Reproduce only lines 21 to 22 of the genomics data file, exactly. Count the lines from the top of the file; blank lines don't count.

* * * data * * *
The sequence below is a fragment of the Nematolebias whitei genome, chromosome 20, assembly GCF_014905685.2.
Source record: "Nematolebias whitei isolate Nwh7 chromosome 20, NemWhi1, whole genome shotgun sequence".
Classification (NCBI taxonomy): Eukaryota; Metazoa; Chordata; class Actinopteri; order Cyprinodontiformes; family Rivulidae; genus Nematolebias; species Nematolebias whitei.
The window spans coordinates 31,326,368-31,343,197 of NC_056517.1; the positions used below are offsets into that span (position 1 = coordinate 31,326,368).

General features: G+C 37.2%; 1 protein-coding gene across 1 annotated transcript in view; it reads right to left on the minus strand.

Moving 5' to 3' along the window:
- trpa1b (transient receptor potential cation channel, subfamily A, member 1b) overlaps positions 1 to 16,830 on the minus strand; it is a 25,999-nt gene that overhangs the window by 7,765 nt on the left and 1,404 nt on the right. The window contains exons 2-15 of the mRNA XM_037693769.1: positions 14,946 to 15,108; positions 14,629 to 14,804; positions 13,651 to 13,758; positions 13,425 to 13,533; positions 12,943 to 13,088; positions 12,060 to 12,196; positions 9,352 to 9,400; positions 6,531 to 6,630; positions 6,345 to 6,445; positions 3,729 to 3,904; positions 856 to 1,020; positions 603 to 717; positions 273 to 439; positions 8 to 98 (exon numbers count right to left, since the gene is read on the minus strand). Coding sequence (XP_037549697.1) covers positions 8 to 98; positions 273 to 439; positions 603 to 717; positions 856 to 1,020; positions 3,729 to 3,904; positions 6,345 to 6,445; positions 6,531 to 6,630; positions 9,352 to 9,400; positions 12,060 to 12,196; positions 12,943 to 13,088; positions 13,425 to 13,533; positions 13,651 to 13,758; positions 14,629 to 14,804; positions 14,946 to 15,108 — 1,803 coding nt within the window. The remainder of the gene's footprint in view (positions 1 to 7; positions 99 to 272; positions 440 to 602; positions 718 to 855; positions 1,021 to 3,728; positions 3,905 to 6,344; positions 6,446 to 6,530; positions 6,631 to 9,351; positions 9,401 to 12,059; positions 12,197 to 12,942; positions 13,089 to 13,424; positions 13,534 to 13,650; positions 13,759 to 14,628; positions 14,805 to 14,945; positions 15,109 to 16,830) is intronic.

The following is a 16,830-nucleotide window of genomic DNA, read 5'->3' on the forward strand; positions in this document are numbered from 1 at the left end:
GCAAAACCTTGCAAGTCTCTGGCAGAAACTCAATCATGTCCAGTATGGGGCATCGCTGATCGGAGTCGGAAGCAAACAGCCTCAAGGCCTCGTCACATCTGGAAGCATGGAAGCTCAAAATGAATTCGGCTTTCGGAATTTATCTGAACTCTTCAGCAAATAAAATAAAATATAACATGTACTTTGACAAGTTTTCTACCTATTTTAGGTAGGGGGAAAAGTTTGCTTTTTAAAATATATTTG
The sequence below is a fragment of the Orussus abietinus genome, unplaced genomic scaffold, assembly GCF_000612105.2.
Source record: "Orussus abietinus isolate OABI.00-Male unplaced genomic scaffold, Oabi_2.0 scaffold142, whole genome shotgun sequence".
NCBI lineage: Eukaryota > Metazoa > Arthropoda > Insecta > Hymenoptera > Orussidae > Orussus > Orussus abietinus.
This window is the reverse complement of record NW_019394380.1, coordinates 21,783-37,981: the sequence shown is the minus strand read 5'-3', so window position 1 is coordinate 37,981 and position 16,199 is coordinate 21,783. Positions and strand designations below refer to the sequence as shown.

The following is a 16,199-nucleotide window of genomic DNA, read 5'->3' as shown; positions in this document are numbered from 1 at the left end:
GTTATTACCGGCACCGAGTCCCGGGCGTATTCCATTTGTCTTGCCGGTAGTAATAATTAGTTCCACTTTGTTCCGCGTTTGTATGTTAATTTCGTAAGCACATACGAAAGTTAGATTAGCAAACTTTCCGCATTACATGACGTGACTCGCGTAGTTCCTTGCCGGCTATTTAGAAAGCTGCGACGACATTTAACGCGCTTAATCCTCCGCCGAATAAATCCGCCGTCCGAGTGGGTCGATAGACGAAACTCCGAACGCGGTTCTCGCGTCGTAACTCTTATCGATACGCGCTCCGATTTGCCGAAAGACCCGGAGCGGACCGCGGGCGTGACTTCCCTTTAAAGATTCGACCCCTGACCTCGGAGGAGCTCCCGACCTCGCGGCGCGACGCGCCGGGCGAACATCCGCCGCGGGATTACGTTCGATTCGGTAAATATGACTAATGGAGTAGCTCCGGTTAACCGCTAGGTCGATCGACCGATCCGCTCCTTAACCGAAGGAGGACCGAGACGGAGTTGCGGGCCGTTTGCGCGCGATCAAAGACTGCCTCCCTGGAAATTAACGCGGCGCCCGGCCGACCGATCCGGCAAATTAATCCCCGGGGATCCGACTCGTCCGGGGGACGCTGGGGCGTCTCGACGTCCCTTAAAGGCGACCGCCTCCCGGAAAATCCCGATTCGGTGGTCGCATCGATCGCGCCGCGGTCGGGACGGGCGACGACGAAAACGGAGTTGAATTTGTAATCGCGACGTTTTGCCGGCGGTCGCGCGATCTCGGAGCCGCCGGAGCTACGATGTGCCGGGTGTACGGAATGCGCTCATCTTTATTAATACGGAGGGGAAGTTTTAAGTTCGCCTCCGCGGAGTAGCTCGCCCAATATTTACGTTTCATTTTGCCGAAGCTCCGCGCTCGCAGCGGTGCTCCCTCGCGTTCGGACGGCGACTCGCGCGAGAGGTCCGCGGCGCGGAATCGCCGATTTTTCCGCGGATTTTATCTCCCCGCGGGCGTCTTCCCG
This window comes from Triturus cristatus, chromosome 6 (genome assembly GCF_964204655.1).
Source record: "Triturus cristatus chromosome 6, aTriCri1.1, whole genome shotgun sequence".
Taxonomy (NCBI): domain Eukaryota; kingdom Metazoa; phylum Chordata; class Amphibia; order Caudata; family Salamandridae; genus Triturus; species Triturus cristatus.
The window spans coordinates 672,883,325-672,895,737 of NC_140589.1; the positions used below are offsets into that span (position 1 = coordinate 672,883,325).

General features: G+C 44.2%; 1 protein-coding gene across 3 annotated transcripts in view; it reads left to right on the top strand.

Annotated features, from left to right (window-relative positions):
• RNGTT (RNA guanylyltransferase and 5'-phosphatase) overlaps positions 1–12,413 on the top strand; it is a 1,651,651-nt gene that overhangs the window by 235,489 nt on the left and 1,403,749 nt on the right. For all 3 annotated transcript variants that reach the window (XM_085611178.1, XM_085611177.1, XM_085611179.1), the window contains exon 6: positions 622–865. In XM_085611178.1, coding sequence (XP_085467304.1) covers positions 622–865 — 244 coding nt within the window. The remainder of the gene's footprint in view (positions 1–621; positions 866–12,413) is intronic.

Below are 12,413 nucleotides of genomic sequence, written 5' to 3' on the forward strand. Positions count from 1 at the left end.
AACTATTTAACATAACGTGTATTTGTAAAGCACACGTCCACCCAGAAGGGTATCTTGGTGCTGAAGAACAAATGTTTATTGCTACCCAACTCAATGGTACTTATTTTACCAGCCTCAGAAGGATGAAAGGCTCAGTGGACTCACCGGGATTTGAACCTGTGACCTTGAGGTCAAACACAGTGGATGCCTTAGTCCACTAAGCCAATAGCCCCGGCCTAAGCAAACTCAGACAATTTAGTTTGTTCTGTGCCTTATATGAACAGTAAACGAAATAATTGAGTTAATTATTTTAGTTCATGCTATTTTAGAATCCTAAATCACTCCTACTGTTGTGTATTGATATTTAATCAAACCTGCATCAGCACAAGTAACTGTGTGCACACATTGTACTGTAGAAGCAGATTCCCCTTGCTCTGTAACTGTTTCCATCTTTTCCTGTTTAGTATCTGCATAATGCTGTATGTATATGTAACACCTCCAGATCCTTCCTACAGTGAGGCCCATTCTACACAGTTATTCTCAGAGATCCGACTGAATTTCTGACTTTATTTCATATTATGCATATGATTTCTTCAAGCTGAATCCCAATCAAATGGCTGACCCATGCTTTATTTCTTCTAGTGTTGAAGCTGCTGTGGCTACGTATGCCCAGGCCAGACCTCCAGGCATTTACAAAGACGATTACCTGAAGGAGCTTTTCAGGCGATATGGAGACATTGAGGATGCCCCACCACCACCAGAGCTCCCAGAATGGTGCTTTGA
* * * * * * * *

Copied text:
Annotated features, from left to right (window-relative positions):
• RNGTT (RNA guanylyltransferase and 5'-phosphatase) overlaps positions 1–12,413 on the top strand; it is a 1,651,651-nt gene that overhangs the window by 235,489 nt on the left and 1,403,749 nt on the right. For all 3 annotated transcript variants that reach the window (XM_085611178.1, XM_085611177.1, XM_085611179.1), the window contains exon 6: positions 622–865. In XM_085611178.1, coding sequence (XP_085467304.1) covers positions 622–865 — 244 coding nt within the window. The remainder of the gene's footprint in view (positions 1–621; positions 866–12,413) is intronic.